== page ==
While I think the quasi-religious experience you had watching the opening scene sounds like a blast, I can't help but point out that when the original episode aired on Sunday there was a "previously on" clip before the shot of Bunk's splendid face. I do, however, agree with your impression of the opening scene. Simon writes great openings. This may be the most overtly symbolic opener of the series, though. The message, as you said, is this is a season about lies. But Bunk isn't merely lying to the suspect in this scene. He is molding a lie so that another will see it as truth. It is more dangerous than the simple boy who cried wolf, and I think we'll see that season five isn't about only lies, but also the smoke and mirrors put up to present those lies as truth. It will be about the great lengths people go to turn their lies to truth, and the equally great lengths others go to expose their machinations. Ultimately, it will ask the question: does truth exist at all in Baltimore? Or is it all just sound and fury, signifying nothing.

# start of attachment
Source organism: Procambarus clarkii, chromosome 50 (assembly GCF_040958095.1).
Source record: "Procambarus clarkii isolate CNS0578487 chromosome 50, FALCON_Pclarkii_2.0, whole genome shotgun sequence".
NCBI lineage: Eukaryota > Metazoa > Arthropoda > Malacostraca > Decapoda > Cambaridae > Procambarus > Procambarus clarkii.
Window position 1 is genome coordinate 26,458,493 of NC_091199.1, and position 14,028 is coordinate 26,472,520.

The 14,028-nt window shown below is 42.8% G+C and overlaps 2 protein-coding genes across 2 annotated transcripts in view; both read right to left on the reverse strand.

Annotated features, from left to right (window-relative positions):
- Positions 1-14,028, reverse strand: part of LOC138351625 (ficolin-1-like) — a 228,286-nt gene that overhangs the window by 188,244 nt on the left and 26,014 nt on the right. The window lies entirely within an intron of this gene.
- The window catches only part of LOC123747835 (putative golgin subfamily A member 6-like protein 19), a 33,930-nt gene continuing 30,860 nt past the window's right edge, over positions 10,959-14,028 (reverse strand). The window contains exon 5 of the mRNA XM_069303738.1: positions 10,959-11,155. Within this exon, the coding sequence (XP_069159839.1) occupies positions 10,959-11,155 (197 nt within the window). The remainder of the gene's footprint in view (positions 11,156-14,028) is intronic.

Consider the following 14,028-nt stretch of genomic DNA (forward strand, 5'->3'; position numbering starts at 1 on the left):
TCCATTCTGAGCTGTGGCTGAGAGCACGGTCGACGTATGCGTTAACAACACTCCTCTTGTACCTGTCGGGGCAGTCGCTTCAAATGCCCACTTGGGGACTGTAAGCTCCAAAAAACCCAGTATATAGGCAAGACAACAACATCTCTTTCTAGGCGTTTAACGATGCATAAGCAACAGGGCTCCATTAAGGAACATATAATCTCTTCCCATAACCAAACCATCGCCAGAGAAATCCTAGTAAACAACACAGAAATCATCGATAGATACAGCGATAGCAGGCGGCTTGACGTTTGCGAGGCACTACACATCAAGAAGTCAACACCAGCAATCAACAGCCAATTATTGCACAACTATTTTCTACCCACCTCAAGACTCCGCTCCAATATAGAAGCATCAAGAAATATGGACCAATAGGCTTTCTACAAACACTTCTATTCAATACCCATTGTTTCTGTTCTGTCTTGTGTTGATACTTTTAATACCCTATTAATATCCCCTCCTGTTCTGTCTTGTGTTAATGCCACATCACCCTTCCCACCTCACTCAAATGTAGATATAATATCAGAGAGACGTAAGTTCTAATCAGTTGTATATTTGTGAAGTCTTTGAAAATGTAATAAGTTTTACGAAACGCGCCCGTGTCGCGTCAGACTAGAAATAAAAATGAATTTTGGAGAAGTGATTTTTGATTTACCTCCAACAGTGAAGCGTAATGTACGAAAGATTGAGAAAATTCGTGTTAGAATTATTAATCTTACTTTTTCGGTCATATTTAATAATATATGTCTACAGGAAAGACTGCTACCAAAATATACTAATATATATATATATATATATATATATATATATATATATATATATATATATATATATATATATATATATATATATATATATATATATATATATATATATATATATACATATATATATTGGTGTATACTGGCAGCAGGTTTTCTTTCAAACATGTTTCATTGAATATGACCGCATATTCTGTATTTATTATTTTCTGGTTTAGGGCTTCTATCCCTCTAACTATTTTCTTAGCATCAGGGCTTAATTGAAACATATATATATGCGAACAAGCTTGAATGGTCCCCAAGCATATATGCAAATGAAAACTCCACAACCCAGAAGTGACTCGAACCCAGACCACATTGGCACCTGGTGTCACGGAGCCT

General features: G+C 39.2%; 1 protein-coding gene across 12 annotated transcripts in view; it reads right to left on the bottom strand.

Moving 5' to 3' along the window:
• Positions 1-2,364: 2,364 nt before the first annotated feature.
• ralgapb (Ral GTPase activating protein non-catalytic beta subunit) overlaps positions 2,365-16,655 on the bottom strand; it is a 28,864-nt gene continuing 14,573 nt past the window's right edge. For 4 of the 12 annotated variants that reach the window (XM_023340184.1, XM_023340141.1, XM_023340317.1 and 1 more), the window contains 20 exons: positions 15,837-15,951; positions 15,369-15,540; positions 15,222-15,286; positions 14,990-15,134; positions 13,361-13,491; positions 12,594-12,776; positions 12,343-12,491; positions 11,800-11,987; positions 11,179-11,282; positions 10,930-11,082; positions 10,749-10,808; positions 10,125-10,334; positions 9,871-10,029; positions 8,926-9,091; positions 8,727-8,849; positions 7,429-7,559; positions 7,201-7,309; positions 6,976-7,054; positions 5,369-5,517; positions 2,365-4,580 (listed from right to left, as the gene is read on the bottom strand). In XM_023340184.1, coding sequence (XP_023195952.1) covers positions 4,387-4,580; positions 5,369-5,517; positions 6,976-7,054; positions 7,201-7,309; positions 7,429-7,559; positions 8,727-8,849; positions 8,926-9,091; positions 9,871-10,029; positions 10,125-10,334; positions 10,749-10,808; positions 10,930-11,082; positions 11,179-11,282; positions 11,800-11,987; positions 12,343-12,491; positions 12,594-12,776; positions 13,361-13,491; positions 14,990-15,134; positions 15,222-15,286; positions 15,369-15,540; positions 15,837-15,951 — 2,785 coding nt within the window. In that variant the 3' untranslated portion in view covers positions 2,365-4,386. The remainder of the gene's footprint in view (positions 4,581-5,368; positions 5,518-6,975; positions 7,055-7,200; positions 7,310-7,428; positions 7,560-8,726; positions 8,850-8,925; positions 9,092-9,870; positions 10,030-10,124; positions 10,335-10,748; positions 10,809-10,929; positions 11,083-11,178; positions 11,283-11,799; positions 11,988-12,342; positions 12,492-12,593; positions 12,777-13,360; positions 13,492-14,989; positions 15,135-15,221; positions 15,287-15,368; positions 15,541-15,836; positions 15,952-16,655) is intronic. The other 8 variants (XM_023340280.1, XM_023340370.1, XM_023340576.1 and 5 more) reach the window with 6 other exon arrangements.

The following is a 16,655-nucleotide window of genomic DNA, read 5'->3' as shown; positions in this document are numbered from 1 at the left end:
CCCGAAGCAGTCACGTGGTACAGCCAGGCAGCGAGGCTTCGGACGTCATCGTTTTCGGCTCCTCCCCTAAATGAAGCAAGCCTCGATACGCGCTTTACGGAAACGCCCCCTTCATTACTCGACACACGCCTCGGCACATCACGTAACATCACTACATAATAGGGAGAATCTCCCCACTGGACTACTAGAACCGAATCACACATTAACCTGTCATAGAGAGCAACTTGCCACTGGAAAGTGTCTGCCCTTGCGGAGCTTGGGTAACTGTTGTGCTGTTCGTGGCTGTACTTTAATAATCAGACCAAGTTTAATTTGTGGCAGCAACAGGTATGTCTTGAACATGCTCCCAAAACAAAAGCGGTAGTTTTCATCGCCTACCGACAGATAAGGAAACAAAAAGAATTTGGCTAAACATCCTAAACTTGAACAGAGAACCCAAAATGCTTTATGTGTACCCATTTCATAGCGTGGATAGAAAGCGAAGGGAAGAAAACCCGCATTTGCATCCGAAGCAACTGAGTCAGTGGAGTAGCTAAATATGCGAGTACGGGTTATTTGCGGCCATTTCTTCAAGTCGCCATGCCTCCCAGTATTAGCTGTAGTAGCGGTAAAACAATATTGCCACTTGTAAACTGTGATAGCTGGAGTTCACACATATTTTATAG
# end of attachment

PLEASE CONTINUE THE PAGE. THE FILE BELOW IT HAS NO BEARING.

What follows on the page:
I think we might already know the answer, but I expect the path the show takes to be brutal.
One of my questions going into the season was how Simon would use the kids. Randy, Michael, Duquan and Namond broke our hearts in season four, and I needed to know how their lives turned out. So far, we know Michael is earning his keep for Marlo and Duquan is still living with him, working on the corner and taking care of Michael's younger brother, Bug. Is it just me, or does Duquan look a lot older now? Michael doesn't seem to have aged a bit, but Dukie is taller, and he no longer has that baby face. No intention on the writers' part presumed (words can't make a kid older), but Duquan's appearance has me optimistic. In this episode Michael takes him off the corner, telling him he can earn his money taking care of Bug. When Duquan asks him what he's supposed to do all day, with Bug at school, now that he's off the corner, Michael tells him his days are his to do whatever he wants. I really hope he goes back to school. He at least looks old enough to stand up to those ninth grade bullies. Maybe he pays a visit to his old teacher Prez to help him get back in the system?